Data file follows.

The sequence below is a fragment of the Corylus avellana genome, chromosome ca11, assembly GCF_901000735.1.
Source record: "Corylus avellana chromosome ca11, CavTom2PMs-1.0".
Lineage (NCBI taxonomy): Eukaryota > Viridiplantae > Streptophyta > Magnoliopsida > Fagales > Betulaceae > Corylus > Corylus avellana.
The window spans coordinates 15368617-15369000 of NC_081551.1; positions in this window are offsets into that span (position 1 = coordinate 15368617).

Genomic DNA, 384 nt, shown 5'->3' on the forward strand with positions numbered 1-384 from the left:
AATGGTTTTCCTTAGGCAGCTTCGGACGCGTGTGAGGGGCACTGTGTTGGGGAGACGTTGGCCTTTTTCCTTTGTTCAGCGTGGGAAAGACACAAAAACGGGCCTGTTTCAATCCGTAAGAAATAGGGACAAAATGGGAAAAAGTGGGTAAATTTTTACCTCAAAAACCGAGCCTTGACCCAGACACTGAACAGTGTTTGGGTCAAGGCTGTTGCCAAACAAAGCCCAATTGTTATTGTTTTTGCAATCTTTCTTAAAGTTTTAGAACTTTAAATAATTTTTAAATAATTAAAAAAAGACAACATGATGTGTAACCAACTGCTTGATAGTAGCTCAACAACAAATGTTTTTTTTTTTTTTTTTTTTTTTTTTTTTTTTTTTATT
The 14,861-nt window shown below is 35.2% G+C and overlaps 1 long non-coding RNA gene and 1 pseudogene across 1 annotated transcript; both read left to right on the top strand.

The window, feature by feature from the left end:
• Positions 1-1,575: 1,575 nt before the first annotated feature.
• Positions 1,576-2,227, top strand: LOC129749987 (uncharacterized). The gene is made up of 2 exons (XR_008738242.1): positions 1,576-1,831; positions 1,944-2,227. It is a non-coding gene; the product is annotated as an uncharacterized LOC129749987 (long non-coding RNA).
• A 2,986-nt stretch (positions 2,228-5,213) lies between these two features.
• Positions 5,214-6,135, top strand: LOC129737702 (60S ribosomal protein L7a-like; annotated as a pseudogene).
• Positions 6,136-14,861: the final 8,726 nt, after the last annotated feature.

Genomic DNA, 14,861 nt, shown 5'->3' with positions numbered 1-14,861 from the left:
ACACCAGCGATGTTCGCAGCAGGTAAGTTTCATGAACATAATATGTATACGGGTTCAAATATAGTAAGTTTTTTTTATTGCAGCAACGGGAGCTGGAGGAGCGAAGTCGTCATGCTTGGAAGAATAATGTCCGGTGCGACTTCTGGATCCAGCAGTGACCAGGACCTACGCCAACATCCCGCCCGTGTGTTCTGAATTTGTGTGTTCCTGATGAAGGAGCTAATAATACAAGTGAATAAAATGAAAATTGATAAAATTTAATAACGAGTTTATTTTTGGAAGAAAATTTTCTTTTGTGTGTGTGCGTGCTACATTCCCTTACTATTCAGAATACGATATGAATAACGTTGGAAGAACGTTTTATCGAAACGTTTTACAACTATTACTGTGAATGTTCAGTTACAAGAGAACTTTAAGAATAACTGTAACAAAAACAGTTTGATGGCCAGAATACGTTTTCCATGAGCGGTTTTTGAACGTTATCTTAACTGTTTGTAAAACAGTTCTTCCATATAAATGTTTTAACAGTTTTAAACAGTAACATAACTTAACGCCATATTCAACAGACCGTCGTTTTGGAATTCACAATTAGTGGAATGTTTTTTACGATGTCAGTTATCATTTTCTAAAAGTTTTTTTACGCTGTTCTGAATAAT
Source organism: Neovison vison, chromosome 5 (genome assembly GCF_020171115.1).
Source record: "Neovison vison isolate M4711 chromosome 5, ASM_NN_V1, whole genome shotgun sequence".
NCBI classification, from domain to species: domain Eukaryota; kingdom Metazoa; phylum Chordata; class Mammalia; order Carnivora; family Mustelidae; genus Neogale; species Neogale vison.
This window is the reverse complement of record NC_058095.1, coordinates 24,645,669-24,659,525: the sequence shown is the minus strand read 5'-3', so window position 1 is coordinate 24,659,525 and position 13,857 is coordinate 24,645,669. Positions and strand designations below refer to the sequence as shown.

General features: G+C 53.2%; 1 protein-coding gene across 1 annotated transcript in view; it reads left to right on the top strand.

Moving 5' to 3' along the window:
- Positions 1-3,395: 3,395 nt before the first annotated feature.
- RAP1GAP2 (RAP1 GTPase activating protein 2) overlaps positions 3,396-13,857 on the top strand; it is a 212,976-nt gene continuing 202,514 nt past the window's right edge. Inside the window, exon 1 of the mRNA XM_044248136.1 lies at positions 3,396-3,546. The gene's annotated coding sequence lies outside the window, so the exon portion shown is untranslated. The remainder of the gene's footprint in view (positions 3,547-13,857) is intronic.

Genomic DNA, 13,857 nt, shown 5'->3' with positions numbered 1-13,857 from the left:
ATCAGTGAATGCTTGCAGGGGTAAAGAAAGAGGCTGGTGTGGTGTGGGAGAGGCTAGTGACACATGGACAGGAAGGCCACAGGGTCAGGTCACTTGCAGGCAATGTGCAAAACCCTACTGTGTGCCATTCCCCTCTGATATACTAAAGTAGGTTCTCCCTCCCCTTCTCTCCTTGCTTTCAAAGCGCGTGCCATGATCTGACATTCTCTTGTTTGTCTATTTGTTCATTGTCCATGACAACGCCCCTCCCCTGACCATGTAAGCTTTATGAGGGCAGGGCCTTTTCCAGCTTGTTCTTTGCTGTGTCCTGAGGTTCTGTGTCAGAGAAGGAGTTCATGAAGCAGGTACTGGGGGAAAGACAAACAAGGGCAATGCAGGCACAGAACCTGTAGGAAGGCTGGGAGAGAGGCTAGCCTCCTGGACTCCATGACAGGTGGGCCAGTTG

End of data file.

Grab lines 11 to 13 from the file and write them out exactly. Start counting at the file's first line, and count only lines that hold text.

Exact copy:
• A 2,986-nt stretch (positions 2,228-5,213) lies between these two features.
• Positions 5,214-6,135, top strand: LOC129737702 (60S ribosomal protein L7a-like; annotated as a pseudogene).
• Positions 6,136-14,861: the final 8,726 nt, after the last annotated feature.